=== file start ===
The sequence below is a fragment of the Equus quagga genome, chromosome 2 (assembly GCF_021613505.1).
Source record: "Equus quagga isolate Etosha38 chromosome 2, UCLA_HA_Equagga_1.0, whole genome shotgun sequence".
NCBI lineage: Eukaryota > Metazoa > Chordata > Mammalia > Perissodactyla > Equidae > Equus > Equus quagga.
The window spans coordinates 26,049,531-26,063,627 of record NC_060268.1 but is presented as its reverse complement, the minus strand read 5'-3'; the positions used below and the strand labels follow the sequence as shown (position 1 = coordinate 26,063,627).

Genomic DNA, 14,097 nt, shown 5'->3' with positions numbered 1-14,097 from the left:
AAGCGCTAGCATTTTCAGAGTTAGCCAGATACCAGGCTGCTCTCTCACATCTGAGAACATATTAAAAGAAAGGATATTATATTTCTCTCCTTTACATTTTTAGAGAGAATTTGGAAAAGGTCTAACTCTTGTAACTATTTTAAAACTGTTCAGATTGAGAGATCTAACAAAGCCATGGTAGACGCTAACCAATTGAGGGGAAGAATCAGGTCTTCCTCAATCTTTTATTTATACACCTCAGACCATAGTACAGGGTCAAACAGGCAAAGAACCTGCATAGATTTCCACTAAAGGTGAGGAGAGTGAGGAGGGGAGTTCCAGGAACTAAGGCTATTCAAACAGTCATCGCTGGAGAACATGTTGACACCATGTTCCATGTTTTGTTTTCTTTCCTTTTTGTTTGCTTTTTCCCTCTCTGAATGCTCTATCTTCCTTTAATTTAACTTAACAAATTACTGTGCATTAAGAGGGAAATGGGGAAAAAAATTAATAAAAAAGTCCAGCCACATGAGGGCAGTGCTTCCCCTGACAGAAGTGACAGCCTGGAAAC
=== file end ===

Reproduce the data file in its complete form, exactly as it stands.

The sequence below is a fragment of the Equus quagga genome, chromosome 2 (assembly GCF_021613505.1).
Source record: "Equus quagga isolate Etosha38 chromosome 2, UCLA_HA_Equagga_1.0, whole genome shotgun sequence".
NCBI lineage: Eukaryota > Metazoa > Chordata > Mammalia > Perissodactyla > Equidae > Equus > Equus quagga.
The window spans coordinates 26,049,531-26,063,627 of record NC_060268.1 but is presented as its reverse complement, the minus strand read 5'-3'; the positions used below and the strand labels follow the sequence as shown (position 1 = coordinate 26,063,627).

Genomic DNA, 14,097 nt, shown 5'->3' with positions numbered 1-14,097 from the left:
AAGCGCTAGCATTTTCAGAGTTAGCCAGATACCAGGCTGCTCTCTCACATCTGAGAACATATTAAAAGAAAGGATATTATATTTCTCTCCTTTACATTTTTAGAGAGAATTTGGAAAAGGTCTAACTCTTGTAACTATTTTAAAACTGTTCAGATTGAGAGATCTAACAAAGCCATGGTAGACGCTAACCAATTGAGGGGAAGAATCAGGTCTTCCTCAATCTTTTATTTATACACCTCAGACCATAGTACAGGGTCAAACAGGCAAAGAACCTGCATAGATTTCCACTAAAGGTGAGGAGAGTGAGGAGGGGAGTTCCAGGAACTAAGGCTATTCAAACAGTCATCGCTGGAGAACATGTTGACACCATGTTCCATGTTTTGTTTTCTTTCCTTTTTGTTTGCTTTTTCCCTCTCTGAATGCTCTATCTTCCTTTAATTTAACTTAACAAATTACTGTGCATTAAGAGGGAAATGGGGAAAAAAATTAATAAAAAAGTCCAGCCACATGAGGGCAGTGCTTCCCCTGACAGAAGTGACAGCCTGGAAAC